Mariachis in a Chevron Station
July 3, 2008 § Leave a comment
This past weekend I preached in a friend’s installation service in Pasadena, California. No doubt, ‘installation’ may seem strange since it refers to human beings. I often say that we pastors are like plumbing – we get installed into churches. We aren’t kings, so we can’t get coronated, and we aren’t presidents, which rules out corporate assumptions – we are pastors, so we get installed.
On Saturday evening I discovered, to my horror, that I had packed my shaving kit on top of my only white shirt. Apparently the kit had some dirt on it, and consequently it smudged the shirt. So I determined to find a store and buy one of those detergent sticks, which I found after dinner at a corner Chevron station shop (an invention right up there with the iPod).
There in the store were three young Mexicans dressed in beautiful costumes – a man and two women. I asked what their costumes meant and they informed me that they were a Mariachi band – they had just performed that evening. When I asked if they could do a number for me they did a quick silly ‘La Cucaracha’ – we all laughed.
Leaving the store, I smiled – it was a sweet moment. And it reminded me that there is much to love in this world that is filled with all kinds of diversity – that God has allowed for beauty to peer through cracks in the ruins.
My message the next day was from Acts 14, where Paul and Barnabas preached in Lystra, and there healed a man born without the ability to walk. What struck me in the passage is that Luke tells us that as he was speaking, Paul gazed at the man. Such a man in Paul’s day was all but ostracized – a social outcast of sorts. He couldn’t take care of himself which sadly translated to having no value to society. But he wasn’t lost on Paul. Paul ‘gazed’ at him.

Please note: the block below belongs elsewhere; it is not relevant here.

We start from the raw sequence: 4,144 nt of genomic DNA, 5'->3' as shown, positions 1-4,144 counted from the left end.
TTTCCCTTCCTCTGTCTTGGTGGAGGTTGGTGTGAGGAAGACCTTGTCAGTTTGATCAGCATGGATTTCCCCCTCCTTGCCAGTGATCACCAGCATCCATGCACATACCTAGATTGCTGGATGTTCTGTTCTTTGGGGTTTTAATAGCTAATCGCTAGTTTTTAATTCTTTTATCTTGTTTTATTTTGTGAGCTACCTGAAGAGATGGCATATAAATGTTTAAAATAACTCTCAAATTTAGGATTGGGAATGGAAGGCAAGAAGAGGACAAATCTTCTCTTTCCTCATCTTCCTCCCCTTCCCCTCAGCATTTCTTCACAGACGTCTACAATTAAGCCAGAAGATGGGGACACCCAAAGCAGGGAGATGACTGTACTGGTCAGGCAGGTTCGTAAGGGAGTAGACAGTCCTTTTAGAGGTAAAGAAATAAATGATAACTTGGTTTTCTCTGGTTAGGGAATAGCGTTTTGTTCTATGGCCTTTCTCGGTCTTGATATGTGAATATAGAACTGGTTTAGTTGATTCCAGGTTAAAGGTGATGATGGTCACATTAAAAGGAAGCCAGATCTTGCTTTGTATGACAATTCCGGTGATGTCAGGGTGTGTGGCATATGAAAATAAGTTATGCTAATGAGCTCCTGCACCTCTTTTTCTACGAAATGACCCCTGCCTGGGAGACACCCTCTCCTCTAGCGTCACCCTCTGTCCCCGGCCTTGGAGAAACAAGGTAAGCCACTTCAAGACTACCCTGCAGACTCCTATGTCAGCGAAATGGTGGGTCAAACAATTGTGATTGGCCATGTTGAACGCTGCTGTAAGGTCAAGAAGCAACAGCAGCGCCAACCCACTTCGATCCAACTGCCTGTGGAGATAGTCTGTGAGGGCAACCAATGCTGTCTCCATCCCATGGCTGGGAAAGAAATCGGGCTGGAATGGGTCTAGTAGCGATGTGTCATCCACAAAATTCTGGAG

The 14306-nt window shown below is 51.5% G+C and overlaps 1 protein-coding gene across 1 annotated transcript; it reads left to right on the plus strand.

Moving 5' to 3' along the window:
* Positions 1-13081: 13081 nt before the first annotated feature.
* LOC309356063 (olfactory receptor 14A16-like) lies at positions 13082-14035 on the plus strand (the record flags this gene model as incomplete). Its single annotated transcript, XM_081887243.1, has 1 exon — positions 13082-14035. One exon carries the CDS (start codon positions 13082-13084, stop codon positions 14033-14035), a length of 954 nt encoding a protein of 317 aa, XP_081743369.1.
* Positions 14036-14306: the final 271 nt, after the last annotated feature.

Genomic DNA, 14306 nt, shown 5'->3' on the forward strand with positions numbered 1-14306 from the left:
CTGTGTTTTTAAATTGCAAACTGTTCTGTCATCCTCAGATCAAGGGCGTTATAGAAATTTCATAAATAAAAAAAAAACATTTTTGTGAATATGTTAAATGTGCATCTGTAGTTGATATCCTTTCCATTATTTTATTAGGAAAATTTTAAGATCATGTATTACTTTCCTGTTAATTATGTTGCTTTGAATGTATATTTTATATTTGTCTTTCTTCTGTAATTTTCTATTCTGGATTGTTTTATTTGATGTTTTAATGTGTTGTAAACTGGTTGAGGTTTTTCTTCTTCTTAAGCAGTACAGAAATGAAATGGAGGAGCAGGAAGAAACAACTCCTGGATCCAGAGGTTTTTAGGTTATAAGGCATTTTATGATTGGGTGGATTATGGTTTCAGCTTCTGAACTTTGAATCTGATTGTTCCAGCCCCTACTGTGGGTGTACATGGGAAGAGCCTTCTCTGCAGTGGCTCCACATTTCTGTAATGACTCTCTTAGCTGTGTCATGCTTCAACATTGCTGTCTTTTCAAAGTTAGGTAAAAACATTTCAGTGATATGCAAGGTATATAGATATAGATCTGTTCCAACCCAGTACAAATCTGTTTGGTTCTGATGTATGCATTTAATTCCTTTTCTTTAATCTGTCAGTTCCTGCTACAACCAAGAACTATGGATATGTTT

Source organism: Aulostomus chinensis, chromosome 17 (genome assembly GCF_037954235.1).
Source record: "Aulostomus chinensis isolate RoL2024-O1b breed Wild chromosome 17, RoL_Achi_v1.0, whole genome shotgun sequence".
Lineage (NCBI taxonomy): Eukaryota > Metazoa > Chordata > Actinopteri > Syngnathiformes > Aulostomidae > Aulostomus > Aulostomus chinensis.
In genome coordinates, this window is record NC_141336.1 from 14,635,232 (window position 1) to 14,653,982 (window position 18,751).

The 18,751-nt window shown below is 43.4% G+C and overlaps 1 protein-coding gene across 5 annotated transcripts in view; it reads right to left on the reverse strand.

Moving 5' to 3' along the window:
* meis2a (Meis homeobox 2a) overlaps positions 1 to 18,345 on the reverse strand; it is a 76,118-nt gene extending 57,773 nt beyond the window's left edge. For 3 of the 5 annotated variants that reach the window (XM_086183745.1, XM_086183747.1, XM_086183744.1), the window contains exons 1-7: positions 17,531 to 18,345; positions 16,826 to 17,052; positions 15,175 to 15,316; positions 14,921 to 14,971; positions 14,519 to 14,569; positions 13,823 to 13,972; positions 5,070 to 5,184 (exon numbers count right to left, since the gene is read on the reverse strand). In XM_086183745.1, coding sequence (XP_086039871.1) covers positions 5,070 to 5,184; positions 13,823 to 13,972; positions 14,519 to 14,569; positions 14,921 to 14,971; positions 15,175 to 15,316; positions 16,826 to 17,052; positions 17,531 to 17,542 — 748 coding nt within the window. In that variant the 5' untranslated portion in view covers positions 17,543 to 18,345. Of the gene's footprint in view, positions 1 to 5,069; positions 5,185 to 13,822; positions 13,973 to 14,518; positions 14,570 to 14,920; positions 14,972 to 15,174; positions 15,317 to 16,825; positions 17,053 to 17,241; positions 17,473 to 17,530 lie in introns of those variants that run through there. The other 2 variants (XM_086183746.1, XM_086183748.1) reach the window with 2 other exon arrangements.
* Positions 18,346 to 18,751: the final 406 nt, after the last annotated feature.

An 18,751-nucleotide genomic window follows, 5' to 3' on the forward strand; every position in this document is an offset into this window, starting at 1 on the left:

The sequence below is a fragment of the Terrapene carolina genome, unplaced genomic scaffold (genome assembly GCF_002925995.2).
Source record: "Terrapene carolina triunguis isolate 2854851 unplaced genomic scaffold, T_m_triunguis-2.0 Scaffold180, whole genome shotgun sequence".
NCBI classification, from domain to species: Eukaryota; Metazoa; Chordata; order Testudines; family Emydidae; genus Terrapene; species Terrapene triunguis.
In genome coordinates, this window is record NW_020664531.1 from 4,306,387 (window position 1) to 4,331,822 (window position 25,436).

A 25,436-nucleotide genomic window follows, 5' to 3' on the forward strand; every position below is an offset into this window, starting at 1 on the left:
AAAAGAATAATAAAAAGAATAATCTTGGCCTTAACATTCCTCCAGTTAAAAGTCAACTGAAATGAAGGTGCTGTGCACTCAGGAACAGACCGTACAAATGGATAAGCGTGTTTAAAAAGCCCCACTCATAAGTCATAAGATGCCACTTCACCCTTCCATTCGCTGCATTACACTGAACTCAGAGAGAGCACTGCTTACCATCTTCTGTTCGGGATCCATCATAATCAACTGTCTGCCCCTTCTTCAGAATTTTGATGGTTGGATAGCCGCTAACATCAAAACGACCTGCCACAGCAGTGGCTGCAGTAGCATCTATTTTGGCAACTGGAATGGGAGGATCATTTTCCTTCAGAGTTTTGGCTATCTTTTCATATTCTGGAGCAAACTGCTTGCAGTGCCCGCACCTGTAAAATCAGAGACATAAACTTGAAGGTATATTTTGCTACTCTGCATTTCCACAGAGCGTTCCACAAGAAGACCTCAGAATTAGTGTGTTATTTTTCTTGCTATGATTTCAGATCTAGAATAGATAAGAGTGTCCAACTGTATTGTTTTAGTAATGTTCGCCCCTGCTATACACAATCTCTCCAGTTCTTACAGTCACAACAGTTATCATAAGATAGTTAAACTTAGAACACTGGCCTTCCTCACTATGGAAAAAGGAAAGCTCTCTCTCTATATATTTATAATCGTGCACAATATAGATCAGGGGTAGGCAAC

The scriptures teach that every human being is created in God’s Image – regardless of how they may appear or even initially act, there is something to love in them – something that demands and deserves a closer look.
And sometimes we just have to gaze at folks until we love them. I think this is what struck me about Paul. All that our unnamed, powerless and broken friend needed was someone who saw in him what Jesus already knew – that he had value.
I don’t know if it was the costumes, the sweet smiles, the silly attempt at ‘La Cucaracha,’ or all the above – but something in that moment told me that it is worth keeping my eyes open – watching the world I live in – taking in the faces, the sights, sounds, songs, stories and tastes – ‘gazing’ until love replaces my silly fears and my selfish tendencies. In fact, when all was said and done, it is amazing that those Mariachis even gave me the time of day (or night).
And I guess that is really the point – the Gospel alone enables us to see and be seen through the eyes of Grace.